PurposeThe purpose of this paper is to examine the impact of the moral failure of a scandalized foreign brand afflicted with a product-harm crisis on competing brands (i.e. within the same product category) while taking into account the country of origin (COO) of the brands.Design/methodology/approachThis paper presents the results of two studies. The first study uses an experimental design, while the second uses a survey to examine a real-life product-harm crisis.FindingsThe results indicate that the moral failure of a scandalized foreign brand has an indirect negative effect on the intention to purchase competing foreign brands from the COO of the scandalized foreign brand. This effect is, however, reversed for domestic brands, where moral failure has an indirect positive effect on the intention to purchase competing domestic brands.Research limitations/implicationsThe results of this research were based on an examination of how US consumers responded to the moral failure of Japanese and German brands. Future studies should examine brands from different COOs in different countries.Practical implicationsThese results suggest that competing foreign brands from the COO of the scandalized brand should collaborate to quickly handle a product-harm crisis to prevent a spillover and that domestic competitors should capitalize on the opportunity to attract new customers.Originality/valueThis study represents a first attempt to examine the effect of a foreign brand’s moral failure in handling product-harm crisis on competing brands, both foreign and domestic.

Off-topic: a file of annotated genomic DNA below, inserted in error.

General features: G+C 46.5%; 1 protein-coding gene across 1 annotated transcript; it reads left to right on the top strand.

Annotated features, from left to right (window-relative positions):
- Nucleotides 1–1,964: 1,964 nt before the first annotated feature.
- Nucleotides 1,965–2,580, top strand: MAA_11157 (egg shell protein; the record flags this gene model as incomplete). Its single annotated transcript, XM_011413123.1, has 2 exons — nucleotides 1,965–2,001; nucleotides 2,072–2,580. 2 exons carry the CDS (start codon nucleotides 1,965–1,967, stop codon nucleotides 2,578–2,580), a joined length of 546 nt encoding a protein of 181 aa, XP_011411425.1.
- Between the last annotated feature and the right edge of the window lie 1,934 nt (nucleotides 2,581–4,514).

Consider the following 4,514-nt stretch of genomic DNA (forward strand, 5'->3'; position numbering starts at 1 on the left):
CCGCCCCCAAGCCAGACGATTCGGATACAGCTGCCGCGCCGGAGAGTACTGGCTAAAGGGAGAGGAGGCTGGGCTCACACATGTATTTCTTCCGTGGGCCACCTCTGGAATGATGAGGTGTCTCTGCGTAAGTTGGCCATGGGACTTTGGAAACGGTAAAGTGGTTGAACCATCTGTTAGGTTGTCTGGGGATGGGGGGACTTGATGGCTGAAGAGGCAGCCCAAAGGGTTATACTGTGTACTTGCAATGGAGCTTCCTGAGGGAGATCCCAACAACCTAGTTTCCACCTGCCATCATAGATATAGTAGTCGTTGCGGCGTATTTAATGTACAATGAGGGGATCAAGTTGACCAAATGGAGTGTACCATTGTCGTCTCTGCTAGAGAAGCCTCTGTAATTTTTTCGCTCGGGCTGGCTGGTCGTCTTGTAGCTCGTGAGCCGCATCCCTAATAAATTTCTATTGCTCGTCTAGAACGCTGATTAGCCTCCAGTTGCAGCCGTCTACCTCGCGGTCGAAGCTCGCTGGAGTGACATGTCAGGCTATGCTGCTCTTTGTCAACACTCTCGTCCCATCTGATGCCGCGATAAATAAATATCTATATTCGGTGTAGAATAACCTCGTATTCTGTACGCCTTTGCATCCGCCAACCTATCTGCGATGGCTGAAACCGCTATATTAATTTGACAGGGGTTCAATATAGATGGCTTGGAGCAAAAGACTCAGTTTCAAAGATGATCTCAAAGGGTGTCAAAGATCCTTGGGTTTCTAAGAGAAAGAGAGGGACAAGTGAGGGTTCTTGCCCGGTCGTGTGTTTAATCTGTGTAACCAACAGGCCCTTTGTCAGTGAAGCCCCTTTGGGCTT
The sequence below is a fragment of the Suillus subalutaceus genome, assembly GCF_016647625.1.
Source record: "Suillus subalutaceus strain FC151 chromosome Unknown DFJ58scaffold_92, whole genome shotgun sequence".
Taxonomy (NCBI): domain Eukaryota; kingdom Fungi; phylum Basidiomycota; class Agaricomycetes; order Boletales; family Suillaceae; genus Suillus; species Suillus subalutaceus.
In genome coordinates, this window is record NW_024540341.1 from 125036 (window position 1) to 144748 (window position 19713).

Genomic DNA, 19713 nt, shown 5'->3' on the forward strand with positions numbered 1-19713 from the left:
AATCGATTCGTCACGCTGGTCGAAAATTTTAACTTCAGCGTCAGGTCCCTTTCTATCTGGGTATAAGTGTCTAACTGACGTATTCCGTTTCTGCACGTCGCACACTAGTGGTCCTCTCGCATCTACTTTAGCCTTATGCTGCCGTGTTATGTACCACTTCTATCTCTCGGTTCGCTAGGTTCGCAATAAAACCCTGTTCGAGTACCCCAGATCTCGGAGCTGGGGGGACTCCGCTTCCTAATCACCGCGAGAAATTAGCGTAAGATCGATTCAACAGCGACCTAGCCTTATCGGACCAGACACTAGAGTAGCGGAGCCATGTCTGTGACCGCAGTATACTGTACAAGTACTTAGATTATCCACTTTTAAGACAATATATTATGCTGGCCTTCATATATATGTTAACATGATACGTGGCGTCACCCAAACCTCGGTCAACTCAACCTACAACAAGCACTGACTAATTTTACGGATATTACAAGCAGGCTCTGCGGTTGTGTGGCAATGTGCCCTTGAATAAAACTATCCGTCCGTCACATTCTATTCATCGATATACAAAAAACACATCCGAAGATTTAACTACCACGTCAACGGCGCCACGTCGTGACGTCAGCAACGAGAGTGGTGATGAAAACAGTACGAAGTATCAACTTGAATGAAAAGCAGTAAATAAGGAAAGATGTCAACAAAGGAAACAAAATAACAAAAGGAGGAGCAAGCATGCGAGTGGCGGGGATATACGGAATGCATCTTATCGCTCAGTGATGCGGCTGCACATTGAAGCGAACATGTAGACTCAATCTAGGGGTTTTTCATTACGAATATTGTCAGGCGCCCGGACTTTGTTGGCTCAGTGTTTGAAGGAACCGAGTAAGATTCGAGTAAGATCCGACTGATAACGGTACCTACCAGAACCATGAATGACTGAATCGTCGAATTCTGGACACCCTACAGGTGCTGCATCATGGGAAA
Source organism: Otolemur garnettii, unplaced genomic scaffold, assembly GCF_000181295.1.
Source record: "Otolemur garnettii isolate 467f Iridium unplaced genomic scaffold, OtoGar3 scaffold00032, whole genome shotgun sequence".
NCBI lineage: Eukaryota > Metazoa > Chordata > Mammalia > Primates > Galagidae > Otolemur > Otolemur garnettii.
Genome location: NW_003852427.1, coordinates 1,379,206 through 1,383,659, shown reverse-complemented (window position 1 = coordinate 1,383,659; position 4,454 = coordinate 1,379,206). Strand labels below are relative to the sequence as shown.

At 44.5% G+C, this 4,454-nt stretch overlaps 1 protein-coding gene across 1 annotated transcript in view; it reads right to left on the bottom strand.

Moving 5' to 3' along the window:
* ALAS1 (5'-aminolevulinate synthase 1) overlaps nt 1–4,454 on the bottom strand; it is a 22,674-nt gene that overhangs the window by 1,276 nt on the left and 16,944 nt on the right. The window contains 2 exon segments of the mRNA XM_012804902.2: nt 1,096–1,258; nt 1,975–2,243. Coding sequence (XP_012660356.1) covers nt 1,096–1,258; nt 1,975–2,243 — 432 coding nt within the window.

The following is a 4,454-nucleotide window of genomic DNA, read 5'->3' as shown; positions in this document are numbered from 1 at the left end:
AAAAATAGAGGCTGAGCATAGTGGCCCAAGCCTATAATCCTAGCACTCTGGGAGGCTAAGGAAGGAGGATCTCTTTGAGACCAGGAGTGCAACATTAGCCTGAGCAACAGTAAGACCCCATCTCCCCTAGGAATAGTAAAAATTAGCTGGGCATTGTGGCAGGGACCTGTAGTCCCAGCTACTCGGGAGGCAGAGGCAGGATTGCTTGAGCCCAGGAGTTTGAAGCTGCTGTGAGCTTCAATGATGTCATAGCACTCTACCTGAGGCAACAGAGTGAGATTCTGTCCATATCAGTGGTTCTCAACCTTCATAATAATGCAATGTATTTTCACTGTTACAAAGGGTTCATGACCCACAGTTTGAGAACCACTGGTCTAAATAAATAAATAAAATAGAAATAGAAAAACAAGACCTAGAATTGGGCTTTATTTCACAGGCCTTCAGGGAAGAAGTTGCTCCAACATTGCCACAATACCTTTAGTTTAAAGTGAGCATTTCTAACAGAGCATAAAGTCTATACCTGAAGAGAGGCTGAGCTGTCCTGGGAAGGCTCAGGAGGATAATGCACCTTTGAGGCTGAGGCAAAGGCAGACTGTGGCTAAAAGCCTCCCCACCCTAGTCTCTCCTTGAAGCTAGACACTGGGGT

European Journal of Marketing – Emerald Publishing
Published: May 8, 2017